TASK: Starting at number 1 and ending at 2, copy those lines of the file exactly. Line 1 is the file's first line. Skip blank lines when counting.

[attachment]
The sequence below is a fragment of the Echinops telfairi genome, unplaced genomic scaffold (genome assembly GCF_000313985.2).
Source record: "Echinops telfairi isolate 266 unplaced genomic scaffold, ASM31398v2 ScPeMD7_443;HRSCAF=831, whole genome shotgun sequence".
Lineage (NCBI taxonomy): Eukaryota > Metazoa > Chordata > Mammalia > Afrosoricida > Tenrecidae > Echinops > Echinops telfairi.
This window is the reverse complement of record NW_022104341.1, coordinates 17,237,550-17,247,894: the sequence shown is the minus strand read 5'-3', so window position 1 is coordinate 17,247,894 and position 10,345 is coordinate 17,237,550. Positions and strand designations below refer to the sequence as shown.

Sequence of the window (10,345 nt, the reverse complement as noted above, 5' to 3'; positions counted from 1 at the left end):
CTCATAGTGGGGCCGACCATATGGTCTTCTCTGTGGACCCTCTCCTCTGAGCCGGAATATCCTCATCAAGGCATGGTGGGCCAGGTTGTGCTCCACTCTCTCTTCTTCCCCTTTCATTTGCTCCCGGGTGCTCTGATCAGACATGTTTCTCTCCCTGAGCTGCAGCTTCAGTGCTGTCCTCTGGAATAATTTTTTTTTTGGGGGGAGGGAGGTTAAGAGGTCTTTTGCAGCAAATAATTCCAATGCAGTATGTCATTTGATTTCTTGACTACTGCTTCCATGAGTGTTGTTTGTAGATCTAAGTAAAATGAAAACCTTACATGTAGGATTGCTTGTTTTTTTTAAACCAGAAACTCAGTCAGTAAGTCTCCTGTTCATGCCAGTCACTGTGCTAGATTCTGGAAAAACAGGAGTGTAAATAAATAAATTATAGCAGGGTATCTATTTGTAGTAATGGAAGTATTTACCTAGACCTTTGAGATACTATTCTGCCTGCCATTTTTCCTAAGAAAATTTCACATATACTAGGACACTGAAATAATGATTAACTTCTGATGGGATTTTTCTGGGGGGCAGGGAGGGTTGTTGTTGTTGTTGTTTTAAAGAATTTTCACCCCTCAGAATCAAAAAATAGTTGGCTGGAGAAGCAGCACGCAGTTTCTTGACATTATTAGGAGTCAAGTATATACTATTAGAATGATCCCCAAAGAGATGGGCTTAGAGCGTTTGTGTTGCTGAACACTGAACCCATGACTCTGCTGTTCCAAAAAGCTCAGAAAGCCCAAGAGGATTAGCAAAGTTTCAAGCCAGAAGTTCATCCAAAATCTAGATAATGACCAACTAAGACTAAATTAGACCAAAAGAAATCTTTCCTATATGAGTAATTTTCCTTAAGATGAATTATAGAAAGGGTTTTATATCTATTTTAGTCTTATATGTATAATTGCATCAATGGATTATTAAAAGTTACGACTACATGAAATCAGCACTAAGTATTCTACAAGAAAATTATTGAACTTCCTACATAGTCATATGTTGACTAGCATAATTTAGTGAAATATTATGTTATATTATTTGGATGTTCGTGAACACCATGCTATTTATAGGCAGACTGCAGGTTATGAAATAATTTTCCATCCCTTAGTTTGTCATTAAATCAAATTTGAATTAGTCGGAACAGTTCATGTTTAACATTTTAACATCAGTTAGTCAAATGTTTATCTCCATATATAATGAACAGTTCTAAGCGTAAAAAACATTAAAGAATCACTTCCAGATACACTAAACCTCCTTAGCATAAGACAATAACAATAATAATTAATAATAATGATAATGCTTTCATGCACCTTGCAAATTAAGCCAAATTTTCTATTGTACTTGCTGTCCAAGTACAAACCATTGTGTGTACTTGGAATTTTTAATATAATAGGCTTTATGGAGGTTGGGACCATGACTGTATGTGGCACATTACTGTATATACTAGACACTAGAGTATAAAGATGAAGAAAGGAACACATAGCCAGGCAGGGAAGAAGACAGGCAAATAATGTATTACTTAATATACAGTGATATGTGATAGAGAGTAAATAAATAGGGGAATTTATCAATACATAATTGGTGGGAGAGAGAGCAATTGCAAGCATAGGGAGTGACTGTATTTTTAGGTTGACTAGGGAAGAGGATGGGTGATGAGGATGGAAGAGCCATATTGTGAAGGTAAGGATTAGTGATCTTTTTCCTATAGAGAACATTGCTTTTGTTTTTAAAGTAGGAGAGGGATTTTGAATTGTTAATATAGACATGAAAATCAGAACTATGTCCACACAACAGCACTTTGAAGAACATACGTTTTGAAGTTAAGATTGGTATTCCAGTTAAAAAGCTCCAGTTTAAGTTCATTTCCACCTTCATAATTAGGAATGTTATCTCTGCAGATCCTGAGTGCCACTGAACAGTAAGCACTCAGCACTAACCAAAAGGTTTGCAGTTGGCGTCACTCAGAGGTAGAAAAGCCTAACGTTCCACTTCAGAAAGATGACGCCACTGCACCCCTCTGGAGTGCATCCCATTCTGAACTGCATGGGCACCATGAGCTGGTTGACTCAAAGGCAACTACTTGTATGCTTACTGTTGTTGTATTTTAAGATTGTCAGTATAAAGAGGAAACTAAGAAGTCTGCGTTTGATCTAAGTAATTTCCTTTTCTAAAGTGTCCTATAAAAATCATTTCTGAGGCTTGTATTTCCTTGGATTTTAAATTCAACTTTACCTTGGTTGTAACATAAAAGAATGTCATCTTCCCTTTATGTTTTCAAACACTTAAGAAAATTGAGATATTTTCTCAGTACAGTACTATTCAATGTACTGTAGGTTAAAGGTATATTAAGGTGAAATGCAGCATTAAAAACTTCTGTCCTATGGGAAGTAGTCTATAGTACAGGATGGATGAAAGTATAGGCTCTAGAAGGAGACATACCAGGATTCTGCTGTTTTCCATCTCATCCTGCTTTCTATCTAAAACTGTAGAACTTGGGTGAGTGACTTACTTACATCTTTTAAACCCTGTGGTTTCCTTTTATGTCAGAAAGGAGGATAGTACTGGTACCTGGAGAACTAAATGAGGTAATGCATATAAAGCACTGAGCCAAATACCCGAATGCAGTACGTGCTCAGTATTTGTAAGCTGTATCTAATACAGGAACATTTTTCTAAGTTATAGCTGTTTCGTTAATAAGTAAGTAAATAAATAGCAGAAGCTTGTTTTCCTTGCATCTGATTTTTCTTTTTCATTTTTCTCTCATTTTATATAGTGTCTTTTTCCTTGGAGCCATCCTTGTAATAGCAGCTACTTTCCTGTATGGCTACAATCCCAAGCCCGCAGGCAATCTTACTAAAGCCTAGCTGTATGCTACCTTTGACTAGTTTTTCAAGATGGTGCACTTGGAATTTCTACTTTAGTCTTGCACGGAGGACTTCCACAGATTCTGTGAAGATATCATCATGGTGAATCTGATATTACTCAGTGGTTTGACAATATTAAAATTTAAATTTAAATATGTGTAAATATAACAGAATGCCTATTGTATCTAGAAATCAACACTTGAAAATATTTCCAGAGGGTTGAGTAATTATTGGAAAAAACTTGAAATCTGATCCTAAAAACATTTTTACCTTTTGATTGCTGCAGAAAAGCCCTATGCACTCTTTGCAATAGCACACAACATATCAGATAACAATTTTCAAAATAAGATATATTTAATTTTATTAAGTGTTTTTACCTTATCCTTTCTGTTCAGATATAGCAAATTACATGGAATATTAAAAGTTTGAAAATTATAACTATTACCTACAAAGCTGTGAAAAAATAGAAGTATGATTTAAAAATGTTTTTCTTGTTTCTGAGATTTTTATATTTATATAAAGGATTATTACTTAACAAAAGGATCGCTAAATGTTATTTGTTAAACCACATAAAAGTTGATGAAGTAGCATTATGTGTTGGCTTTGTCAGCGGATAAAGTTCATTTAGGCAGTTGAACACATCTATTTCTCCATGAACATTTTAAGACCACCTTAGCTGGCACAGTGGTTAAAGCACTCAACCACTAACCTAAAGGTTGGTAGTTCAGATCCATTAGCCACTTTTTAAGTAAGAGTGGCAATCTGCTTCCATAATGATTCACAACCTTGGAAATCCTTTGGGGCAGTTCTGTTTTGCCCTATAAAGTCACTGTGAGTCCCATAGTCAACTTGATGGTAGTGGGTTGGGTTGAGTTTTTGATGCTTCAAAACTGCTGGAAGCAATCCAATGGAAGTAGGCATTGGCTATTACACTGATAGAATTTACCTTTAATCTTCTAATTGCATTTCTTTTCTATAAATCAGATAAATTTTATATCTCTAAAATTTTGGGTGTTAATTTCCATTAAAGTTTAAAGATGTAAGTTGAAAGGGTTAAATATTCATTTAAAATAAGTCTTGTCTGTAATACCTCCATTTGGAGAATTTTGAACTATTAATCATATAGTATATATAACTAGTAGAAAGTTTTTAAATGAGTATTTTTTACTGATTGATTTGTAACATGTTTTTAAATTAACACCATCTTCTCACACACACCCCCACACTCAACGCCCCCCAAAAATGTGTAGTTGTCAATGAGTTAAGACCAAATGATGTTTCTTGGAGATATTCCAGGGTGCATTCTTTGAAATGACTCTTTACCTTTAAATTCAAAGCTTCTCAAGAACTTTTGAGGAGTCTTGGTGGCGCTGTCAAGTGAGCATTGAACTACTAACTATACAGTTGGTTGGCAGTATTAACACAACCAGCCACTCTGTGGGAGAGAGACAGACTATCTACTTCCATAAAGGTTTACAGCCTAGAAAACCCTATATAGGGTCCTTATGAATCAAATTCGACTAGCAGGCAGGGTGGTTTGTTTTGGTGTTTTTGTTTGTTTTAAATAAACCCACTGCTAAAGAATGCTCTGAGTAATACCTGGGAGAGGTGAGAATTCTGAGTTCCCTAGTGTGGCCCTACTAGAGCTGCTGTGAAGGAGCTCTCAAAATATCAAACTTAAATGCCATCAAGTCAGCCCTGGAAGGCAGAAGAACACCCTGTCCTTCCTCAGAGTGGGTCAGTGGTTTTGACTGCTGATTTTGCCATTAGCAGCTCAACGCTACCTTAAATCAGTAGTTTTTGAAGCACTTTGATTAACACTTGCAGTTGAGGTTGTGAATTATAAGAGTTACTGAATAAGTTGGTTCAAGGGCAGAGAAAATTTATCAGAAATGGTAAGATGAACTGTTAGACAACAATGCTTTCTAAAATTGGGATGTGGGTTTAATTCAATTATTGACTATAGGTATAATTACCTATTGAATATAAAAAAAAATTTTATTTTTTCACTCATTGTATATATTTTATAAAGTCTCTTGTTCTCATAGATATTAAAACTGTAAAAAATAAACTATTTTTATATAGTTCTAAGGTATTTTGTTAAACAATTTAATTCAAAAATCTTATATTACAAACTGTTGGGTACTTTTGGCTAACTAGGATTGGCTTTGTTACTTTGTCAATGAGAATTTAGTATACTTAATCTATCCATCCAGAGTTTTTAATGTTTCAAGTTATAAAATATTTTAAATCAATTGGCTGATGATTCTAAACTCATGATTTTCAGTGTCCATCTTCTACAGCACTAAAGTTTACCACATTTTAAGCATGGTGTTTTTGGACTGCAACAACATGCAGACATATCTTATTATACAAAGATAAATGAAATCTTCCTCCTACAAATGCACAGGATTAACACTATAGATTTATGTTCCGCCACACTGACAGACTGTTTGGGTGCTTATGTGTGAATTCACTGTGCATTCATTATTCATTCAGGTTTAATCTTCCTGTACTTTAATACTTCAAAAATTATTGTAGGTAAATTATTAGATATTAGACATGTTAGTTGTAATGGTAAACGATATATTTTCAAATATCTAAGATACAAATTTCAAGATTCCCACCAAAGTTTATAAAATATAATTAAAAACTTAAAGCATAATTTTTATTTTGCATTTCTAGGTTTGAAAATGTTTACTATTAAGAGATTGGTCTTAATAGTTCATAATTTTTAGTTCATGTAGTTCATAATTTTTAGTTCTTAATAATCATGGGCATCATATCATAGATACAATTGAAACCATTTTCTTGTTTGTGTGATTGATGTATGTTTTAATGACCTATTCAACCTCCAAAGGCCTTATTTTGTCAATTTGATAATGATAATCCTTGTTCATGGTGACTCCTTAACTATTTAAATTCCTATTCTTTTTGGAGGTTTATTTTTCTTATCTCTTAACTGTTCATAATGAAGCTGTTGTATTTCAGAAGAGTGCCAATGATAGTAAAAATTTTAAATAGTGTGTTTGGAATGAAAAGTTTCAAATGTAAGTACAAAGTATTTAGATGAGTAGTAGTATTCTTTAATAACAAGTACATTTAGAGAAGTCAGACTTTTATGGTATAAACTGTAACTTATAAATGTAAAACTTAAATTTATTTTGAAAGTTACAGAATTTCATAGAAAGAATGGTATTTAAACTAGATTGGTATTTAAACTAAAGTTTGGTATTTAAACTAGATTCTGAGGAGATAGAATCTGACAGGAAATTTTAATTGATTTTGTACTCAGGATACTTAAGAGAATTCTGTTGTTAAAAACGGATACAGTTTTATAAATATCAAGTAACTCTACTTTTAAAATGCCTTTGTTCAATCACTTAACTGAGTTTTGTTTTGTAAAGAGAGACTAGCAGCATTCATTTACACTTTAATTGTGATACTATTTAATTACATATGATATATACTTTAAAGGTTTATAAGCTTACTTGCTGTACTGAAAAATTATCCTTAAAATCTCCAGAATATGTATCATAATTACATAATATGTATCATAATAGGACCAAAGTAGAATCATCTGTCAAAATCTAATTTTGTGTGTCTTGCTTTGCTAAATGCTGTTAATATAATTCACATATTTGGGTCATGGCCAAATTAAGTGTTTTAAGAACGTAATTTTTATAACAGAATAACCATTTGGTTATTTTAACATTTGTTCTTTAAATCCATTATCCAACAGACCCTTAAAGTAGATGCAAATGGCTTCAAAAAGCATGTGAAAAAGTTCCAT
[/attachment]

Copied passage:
The sequence below is a fragment of the Echinops telfairi genome, unplaced genomic scaffold (genome assembly GCF_000313985.2).
Source record: "Echinops telfairi isolate 266 unplaced genomic scaffold, ASM31398v2 ScPeMD7_443;HRSCAF=831, whole genome shotgun sequence".